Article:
The U.S. Army last week updated its 2020 cloud plan to reinforce its objectives of digital modernization and integration of key services into one global cloud environment – cARMY – an Army spokesperson confirmed to MeriTalk.
The service branch also said it was taking steps to put in place a related $1 billion cloud contract vehicle that the Army hopes can serve as a “easy button” for cloud access and cut the time for that process to a few weeks – from several months currently.
The 2022 Army Cloud Plan features seven new strategic objectives:
- Expand Cloud;
- Implement Zero Trust Architecture;
- Enable Secure, Rapid Software Development;
- Accelerate Data-Driven Decisions;
- Enhance Cloud Operations;
- Develop the Cloud Workforce; and
- Provide Cost Transparency and Accountability.
The Army said reaching those strategic objectives for cloud operations will allow it to reduce the digital footprint of the warfighters network on the ground, and integrate services to enable multi- domain operations.
“The Army through (the Enterprise Cloud Management Agency) has established the foundation for Army-wide adoption of cloud through cARMY at both secret and unclassified levels,” Dr. Raj Iyer, the Army’s chief information officer (CIO), said.
The plan provides a roadmap and metrics to measure progress in maintaining digital overmatch over U.S. near-peer adversaries and a sustainable strategic path to the Army of 2030 – a goal to match soldiers to positions where they will perform best, and curating highly trained, disciplined, and fit fighters.
Significant progress towards the Army’s vision has already been made, and many of the core principles of the 2020 cloud plan remain steadfast, according to a recent press release.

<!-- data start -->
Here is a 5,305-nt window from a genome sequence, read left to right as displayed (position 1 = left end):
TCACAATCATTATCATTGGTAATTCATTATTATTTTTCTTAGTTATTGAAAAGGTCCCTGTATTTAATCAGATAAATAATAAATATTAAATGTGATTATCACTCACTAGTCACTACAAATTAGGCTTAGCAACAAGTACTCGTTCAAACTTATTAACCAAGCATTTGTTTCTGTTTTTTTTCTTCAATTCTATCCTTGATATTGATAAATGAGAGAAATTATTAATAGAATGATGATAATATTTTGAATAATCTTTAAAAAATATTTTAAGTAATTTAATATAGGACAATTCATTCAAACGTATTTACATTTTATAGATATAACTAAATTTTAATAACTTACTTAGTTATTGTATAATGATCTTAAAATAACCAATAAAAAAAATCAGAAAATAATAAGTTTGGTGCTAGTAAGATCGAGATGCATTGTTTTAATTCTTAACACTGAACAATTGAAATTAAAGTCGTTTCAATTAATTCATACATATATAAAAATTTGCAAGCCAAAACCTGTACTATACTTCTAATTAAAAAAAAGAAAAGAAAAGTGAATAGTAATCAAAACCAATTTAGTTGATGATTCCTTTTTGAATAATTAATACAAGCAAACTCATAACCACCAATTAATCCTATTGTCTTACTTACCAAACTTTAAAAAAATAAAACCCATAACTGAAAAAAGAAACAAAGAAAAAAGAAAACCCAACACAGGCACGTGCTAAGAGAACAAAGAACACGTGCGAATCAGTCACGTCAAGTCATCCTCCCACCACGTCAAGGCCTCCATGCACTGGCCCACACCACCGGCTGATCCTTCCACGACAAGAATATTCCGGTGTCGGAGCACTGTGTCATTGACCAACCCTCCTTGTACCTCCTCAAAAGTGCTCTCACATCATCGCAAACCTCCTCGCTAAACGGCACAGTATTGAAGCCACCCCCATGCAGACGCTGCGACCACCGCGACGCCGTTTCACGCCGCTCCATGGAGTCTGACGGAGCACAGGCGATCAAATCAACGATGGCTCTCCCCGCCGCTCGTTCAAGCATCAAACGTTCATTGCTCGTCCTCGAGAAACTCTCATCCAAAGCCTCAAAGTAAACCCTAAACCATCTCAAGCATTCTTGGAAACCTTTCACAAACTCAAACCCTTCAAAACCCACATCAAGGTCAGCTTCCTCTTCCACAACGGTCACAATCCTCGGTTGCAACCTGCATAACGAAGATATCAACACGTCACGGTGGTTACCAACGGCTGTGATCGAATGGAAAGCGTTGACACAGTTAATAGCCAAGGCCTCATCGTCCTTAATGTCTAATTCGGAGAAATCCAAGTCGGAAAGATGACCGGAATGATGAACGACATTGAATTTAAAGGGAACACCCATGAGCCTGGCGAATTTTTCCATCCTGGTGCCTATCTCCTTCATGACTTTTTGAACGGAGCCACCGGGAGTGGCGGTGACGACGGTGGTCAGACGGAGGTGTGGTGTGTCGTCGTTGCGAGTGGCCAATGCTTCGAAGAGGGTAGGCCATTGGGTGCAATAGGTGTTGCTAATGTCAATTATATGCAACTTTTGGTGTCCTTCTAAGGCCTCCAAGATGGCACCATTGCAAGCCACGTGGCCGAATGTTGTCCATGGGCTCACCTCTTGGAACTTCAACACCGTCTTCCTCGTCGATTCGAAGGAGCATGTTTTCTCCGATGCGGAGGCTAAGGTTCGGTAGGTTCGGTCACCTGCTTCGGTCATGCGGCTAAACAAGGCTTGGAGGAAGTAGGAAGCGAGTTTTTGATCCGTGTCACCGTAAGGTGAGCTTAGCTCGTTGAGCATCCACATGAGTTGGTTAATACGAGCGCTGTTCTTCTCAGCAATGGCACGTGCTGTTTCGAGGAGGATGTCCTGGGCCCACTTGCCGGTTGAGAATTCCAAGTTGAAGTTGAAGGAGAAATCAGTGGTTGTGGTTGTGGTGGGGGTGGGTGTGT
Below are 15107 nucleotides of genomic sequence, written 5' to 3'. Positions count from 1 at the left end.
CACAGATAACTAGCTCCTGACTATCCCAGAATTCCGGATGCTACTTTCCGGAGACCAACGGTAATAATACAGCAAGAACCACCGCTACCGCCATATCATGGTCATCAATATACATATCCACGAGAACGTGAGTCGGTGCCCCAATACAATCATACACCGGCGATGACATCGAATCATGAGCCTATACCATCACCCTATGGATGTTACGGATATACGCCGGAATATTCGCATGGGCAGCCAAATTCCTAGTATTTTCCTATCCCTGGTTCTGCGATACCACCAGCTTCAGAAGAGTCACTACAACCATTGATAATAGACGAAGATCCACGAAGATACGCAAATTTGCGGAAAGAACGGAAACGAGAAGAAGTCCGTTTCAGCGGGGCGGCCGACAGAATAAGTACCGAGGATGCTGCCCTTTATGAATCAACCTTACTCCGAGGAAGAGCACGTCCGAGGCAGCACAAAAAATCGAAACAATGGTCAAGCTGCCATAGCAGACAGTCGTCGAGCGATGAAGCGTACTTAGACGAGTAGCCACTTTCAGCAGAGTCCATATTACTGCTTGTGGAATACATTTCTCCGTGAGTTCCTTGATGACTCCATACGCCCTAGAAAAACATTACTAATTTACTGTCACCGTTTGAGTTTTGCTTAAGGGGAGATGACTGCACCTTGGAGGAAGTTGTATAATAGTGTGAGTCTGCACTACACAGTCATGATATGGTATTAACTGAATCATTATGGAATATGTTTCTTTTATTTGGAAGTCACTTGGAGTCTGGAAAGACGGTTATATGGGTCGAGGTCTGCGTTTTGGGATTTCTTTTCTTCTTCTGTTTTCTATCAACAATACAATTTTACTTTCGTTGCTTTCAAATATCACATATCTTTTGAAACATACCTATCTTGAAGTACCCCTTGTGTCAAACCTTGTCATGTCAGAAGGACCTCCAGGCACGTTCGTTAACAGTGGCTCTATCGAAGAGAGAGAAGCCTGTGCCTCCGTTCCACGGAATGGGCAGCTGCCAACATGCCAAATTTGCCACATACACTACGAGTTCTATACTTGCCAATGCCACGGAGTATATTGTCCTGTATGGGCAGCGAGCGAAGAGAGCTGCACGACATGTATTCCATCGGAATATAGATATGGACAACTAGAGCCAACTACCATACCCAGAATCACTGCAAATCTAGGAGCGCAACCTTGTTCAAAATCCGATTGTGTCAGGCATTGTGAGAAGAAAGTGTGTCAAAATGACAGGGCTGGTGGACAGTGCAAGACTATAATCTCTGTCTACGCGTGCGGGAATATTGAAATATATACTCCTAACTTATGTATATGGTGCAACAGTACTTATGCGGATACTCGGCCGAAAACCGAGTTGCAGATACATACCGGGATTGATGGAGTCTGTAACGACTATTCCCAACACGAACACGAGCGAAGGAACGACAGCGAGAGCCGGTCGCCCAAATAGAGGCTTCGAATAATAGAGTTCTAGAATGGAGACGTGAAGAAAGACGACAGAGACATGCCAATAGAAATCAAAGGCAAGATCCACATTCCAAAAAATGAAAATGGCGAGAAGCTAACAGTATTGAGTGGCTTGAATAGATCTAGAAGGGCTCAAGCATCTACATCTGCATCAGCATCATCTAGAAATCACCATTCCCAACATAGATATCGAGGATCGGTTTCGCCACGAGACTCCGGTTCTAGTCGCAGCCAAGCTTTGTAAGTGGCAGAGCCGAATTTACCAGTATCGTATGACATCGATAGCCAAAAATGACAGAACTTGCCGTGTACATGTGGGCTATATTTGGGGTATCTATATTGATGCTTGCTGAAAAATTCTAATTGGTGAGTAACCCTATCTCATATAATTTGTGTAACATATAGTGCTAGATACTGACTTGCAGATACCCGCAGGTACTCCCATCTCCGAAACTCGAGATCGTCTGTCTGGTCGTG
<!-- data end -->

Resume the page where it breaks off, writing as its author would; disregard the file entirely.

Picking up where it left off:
At the same time, the Department of Defense’s land service branch announced requirements for a $1 billion contract vehicle that will provide commands with an easy way to migrate their existing systems to the cloud.
The Army hopes to award the forthcoming contract vehicle – called Enterprise Application Modernization and Migration – as an indefinite-delivery, indefinite-quantity agreement, with spots for multiple vendors, by the second or third quarter of the current fiscal year, Iyer said.
“This is going to become the easy button for the Army to actually move to the cloud,” the CIO said at a media round table during the Association of the U.S. Army annual conference last week.
Iyer made the point that commands looking to move to the cloud now have to do a lot of shopping because there’s not an umbrella contract they can utilize to help the process run more smoothly, quickly, and at less cost.
He said this process can often take up to nine months currently, and by that point, their budgets have run dry.
“The intent here is four weeks to award a task on this contract and my office is going to own this vehicle,” Iyer said. “We’re really kind of holding their hand to help them migrate the applications in the cloud all the way from architecting it, working through migrating the data, to the contract vehicle and so on.”